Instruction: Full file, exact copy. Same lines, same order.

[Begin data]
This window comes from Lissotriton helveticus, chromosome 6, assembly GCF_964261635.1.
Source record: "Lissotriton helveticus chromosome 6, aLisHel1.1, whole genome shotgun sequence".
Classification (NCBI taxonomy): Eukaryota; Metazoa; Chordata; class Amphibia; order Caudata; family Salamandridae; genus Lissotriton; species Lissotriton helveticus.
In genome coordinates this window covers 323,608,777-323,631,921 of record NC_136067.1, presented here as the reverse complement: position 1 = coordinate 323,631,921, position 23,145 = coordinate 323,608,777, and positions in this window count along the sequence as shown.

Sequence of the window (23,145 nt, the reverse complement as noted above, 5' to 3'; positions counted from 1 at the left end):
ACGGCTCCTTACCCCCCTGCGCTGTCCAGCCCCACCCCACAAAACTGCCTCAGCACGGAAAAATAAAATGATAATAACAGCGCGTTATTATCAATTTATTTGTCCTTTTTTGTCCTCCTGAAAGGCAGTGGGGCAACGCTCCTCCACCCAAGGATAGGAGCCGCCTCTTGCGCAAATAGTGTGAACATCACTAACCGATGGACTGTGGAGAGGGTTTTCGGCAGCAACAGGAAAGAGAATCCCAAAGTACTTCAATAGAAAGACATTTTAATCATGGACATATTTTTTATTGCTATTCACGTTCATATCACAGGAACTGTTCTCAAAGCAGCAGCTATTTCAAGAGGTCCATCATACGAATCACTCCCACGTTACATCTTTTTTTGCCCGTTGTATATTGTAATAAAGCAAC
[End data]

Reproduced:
This window comes from Lissotriton helveticus, chromosome 6, assembly GCF_964261635.1.
Source record: "Lissotriton helveticus chromosome 6, aLisHel1.1, whole genome shotgun sequence".
Classification (NCBI taxonomy): Eukaryota; Metazoa; Chordata; class Amphibia; order Caudata; family Salamandridae; genus Lissotriton; species Lissotriton helveticus.
In genome coordinates this window covers 323,608,777-323,631,921 of record NC_136067.1, presented here as the reverse complement: position 1 = coordinate 323,631,921, position 23,145 = coordinate 323,608,777, and positions in this window count along the sequence as shown.

Sequence of the window (23,145 nt, the reverse complement as noted above, 5' to 3'; positions counted from 1 at the left end):
ACGGCTCCTTACCCCCCTGCGCTGTCCAGCCCCACCCCACAAAACTGCCTCAGCACGGAAAAATAAAATGATAATAACAGCGCGTTATTATCAATTTATTTGTCCTTTTTTGTCCTCCTGAAAGGCAGTGGGGCAACGCTCCTCCACCCAAGGATAGGAGCCGCCTCTTGCGCAAATAGTGTGAACATCACTAACCGATGGACTGTGGAGAGGGTTTTCGGCAGCAACAGGAAAGAGAATCCCAAAGTACTTCAATAGAAAGACATTTTAATCATGGACATATTTTTTATTGCTATTCACGTTCATATCACAGGAACTGTTCTCAAAGCAGCAGCTATTTCAAGAGGTCCATCATACGAATCACTCCCACGTTACATCTTTTTTTGCCCGTTGTATATTGTAATAAAGCAAC